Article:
For decades, bearded men in Libya were afraid to walk in the streets or go to the mosque, worried that to be seen as an Islamist would land them in prison, or worse.
As Libya's leader, Muammar Gaddafi regarded Islamists as the greatest threat to his authority, and he ordered thousands of them detained, tortured and, in some cases, killed. The lucky ones fled the country in droves. But with Gaddafi now in hiding, Islamists are vying to have a say in a new Libya, which they say should have a system based on Islamic law.
Although it went largely unnoticed during the uprising that toppled Gaddafi last month, Islamists were at the heart of the fight, many as rebel commanders. Now some are clashing with secularists within the rebels' Transitional National Council, prompting worries among some liberals that the Islamists — who still command the bulk of fighters and weapons — could use their strength to assert an even more dominant role.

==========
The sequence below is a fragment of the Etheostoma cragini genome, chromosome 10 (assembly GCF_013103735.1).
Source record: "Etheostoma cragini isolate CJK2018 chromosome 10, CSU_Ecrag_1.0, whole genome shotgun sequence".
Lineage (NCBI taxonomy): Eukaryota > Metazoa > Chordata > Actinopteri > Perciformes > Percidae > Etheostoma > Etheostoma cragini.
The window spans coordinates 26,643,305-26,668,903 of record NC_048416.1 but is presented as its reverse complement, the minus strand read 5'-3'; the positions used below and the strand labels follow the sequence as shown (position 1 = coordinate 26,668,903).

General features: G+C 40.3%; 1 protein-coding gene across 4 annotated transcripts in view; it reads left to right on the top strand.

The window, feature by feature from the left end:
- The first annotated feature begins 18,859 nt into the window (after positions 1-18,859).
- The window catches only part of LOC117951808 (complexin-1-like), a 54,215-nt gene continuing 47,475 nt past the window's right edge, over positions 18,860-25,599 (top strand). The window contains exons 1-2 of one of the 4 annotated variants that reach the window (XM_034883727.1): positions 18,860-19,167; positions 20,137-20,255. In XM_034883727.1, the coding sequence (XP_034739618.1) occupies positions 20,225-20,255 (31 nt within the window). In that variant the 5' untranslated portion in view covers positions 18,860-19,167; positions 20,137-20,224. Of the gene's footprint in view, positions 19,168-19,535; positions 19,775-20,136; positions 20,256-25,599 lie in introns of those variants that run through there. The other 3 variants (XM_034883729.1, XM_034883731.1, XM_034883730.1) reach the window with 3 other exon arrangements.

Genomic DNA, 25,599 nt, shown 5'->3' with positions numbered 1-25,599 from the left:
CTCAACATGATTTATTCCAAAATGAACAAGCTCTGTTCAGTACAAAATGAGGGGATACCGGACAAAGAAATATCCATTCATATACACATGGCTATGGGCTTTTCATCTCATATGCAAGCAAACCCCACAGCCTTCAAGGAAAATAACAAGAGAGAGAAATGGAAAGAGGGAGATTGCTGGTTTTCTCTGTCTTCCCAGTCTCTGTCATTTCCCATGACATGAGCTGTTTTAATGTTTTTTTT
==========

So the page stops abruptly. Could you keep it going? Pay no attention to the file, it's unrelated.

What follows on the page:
Although Gaddafi's government tolerated little in the way of activism, Libya's Islamist groups appear to have emerged from his reign as the best-organised among political groups, and secularists among the country's new leaders appear determined not to alienate them.
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